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Just 10% of U.S. plastic gets recycled. A new kind of plastic could change that

Just 10% of U.S. plastic gets recycled. A new kind of plastic could change that
Science
Most plastics have a chemical history that makes starting a new life a challenge. The dyes and flame retardants that make them perfect for say, a couch cushion or a bottle of detergent, make them tough to transform into a desirable end productone of the reasons . Now, researchers have created a plastic with a special chemical bond that helps it separate out from those additives, turning it back into a pure, valuable product that can be reused again and again.

To make the new material, researchers tweaked a type of vitrimer, a glasslike plastic developed in 2011, by adding molecules that change the chemical bonds holding it together. These new bonds, called dynamic covalent diketoenamine bonds, require less energy to break than those in traditional plastics.

As a result, the new plastic can be broken down into its constituent parts using just a solution of water and a strong acid at room temperature, the researchers report today in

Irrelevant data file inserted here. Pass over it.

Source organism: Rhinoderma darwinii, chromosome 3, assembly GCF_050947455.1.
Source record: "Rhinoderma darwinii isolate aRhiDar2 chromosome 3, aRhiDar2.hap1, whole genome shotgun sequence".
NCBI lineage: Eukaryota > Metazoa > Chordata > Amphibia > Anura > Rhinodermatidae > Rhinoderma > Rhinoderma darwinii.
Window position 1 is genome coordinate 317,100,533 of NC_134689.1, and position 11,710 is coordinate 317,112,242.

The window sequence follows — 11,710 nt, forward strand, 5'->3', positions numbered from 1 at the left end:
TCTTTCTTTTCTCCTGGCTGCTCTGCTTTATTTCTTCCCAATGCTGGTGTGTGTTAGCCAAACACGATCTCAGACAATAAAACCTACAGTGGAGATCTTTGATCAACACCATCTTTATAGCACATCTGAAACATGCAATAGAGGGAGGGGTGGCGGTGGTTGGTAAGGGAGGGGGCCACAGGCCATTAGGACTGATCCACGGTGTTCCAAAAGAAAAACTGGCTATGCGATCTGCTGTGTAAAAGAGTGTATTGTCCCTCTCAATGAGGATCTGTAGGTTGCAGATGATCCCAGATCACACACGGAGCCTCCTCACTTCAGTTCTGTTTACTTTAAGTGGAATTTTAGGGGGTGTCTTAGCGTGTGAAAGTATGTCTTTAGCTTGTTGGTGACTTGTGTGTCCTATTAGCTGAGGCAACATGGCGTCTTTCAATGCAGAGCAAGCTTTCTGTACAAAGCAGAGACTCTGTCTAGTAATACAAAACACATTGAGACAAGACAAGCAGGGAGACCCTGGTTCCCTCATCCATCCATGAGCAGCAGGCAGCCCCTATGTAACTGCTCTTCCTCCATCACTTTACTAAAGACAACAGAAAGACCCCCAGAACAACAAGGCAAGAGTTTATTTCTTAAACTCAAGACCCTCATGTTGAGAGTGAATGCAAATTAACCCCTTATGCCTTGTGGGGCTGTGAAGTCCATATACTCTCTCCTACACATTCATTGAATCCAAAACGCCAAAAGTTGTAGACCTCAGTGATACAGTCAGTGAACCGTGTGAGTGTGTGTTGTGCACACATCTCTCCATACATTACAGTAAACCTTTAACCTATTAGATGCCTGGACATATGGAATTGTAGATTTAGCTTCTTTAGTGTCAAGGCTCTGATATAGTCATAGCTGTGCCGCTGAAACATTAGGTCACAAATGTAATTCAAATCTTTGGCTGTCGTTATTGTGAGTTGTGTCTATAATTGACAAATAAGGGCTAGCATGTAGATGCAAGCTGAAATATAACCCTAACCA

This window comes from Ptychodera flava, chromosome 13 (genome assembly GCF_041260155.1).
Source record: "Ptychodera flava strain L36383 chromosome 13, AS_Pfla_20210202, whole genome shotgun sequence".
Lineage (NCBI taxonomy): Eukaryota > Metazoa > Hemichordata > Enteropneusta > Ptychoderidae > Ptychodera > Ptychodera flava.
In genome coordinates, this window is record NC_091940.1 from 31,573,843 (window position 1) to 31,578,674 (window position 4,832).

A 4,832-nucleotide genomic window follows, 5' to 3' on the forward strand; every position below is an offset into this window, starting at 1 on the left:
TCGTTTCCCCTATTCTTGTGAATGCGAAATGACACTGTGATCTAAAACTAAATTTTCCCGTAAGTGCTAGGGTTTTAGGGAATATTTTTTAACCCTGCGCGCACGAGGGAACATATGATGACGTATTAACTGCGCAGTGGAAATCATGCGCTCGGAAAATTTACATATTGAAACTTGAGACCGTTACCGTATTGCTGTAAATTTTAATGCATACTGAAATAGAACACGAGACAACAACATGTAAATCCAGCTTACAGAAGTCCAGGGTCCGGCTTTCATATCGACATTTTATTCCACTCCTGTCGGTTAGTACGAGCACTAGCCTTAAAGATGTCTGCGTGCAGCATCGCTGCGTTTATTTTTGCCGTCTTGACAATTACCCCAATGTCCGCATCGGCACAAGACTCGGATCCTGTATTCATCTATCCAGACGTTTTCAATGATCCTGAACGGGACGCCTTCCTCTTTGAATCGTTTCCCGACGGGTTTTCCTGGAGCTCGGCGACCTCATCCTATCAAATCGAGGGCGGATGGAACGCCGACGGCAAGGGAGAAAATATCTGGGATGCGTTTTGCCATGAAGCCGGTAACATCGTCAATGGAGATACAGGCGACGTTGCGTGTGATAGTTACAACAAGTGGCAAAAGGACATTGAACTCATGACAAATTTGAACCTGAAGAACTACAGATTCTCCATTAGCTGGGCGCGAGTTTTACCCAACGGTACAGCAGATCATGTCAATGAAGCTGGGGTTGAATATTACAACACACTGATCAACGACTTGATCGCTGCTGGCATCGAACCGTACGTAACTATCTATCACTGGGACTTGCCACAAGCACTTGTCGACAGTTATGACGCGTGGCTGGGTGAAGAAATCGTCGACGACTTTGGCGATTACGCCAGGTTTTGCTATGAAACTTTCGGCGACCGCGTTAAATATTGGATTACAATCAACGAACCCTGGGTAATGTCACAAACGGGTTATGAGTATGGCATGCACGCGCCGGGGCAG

Nature Chemistry

. The process doesnt require a catalyst to set off the reaction, either, making it easy to collect high-quality recycled plastic from the resulting slurry. But the plastic isnt at risk of falling apart ahead of scheduleresearchers say the powerful acid required to break it down isnt something most users are likely to encounter.

Traditional recycling methods produce dirty gray pellets (known as nurdles) that few manufacturers want to use, but this chemical recycling process creates plastic on par with brand new material. Whats more, the new method doesnt require extra sorting. To demonstrate, the team mixed their material with shards of CD cases, plastic straws, and similar waste. Even in the presence of these other plastics, the new materials molecules separated out.

The next big question is whether manufacturers will use it and recycling plants will accept it. Because the new plastics byproducts are more valuableand because recycling plants likely wouldnt need a total overhaul to process it, this sustainable plastic could one day shift the global economics of plastic recycling.
Read more on sciencemag.org
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